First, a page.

BPD sergeant named as shooter in April 4 incident


BRATTLEBORO -- Just before noon on Friday, the Vermont State Police issued a press release identifying the officer who fired his weapon during a drug raid killing Michael J. Santiago, 35, of Brattleboro, at America’s Best Inn on Putney Road on April 4.

The officer was identified as Brattleboro Police Department’s Sgt. Mark Carignan, who has been with the department since starting as a patrol officer in June 2002. Carignan was placed on administrative leave shortly after the shooting, which occurred just before 6 a.m. He is still on leave, according to Brattleboro Police Chief Gene Wrinn. Carignan, before being promoted to sergeant, was a detective with the Brattleboro Police Department. As a sergeant, he is in charge, with a lieutenant, of the day shift.

Gov. Peter Shumlin appointed Carignan in 2011 to a two-year term with the Prevention of Domestic and Sexual Violence Task Force, which is meant to develop tools to help Vermonters prevent violence in their communities. Carignan received a Masters in Public Administration from Norwich University in 2010 and a Bachelor of Arts in Political Science from the University of New Hampshire in 1996. Before taking a job with the Brattleboro Police Department, he served for four years on the Dover, N.H., Police Department.

The Vermont Office of the Chief Medical Examiner confirmed that Santiago died of gunshot wounds. Projectiles recovered from his body have been sent to the Vermont Forensic Lab for ballistic analysis.

Following the incident, detectives from the Vermont State Police Bureau of Criminal Investigation began an investigation. Officers from the Brattleboro Police Department were attempting to execute a court-ordered search warrant on Room 301. During the initial entry, Carignan discharged his duty weapon, striking Santiago. Rescue personnel were staged nearby and responded immediately to the scene. Santiago was pronounced dead by medical personnel at the scene.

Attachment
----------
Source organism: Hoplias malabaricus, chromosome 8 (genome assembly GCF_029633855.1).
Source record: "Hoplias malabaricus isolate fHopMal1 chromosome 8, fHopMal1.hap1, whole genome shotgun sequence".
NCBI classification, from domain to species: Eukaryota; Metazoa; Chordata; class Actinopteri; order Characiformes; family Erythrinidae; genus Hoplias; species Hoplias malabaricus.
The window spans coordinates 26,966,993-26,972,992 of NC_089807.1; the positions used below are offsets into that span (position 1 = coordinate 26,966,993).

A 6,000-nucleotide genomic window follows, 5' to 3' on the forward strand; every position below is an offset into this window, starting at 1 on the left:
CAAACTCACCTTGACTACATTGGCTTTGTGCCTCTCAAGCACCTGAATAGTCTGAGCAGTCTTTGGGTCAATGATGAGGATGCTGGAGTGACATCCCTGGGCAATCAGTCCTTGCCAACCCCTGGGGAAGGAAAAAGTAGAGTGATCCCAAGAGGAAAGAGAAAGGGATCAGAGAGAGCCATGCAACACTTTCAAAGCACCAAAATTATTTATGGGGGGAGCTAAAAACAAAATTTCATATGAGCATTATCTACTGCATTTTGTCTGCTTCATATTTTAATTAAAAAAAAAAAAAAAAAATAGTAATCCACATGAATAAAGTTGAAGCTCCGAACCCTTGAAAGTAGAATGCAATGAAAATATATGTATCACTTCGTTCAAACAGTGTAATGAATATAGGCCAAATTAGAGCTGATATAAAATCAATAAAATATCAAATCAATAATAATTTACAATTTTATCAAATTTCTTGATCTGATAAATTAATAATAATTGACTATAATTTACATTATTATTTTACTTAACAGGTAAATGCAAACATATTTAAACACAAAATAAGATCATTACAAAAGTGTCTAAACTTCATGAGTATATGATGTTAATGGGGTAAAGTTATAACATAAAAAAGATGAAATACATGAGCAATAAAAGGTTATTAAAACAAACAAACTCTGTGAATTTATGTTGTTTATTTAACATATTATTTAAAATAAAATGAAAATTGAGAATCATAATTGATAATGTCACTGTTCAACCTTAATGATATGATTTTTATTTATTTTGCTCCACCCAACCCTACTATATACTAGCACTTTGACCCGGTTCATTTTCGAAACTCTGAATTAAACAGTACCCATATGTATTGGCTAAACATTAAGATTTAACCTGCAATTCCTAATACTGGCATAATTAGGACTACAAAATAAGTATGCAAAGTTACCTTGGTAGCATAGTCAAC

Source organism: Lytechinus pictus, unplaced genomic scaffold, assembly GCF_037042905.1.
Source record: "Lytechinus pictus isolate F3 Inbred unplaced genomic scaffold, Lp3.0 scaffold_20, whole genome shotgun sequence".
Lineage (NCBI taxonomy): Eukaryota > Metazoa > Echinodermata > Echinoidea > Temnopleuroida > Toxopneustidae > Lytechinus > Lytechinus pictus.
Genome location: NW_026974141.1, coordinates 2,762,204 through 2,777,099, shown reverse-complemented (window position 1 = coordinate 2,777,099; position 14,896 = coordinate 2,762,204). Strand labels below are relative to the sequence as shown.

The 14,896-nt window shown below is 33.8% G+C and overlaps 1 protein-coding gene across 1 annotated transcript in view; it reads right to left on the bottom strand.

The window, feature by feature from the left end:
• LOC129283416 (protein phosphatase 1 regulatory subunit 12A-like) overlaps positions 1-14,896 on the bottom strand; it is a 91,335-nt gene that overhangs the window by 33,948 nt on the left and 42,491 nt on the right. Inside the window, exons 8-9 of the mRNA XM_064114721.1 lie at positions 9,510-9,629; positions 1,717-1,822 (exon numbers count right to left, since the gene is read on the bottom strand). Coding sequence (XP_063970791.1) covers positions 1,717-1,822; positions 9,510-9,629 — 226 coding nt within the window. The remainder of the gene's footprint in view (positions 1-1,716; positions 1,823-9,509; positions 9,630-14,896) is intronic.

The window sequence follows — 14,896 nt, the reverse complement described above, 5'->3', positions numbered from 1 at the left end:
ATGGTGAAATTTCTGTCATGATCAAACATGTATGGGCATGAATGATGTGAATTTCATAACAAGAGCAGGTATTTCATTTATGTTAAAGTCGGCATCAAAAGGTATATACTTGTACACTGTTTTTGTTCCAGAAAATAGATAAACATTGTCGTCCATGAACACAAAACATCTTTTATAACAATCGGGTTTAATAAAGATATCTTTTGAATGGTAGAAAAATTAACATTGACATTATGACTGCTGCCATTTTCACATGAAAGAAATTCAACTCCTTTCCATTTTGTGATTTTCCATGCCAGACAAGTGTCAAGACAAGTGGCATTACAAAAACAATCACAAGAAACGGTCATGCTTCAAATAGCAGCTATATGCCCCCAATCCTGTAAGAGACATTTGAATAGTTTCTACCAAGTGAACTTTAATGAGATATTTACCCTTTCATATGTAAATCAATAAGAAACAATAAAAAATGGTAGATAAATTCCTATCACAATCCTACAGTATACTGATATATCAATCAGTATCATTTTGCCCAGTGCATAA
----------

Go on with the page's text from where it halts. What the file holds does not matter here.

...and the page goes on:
The search warrant was obtained as the result of an ongoing drug investigation and authorized police to search the room for drugs and Santiago. The incident is still under investigation and once complete, will be reviewed by the Bennington County State’s Attorney and Vermont Attorney General’s Office.

The investigation was initially assigned to the Windham County State’s Attorney’s Office, but on April 8 State’s Attorney Tracy Shriver announced she was stepping aside due to her office’s close relationship to the Brattleboro Police Department.

"So there can be no question as to the integrity and impartiality of this dual review process," wrote Shiver in a press release, "my office will no longer be involved in the investigation of the shooting ...."

"Another reason I felt it necessary to recuse myself is because Sgt. Carignan was assigned on two different occasions as an investigator in my office at my request," Shriver told the Reformer on Friday.

Santiago, who lived in Brattleboro for 18 years, had been arrested on Nov. 12 and cited with aggravated assault on a police officer, theft from a motor vehicle and credit card fraud. An investigation led police to Santiago and when police attempted to speak with him, he attempted to flee and a struggle ensued. During the struggle, Santiago assaulted a police officer, according to a press release. He was one of three people suspected of committing a rash of thefts from motor vehicles in late October and early November.

Nine days later, police responded to Walnut Street for the report of a theft from a vehicle. Officers saw Santiago fleeing the scene on foot. He was arrested and cited with petit larceny and being in possession of burglar’s tools.

According to court documents, Santiago had just been released from jail two-and-a-half weeks before the shooting and was scheduled to appear in court on April 14 on the theft and credit card fraud charges. Santiago also had one heroin conviction in Windsor County and one possession charge pending in Chittenden County.

In 2009, Santiago was arrested on Putney Road for driving with a criminally suspended license.

Bob Audette can be reached at raudette@reformer.com, or at 802-254-2311, ext. 160. Follow Bob on Twitter @audette.reformer.


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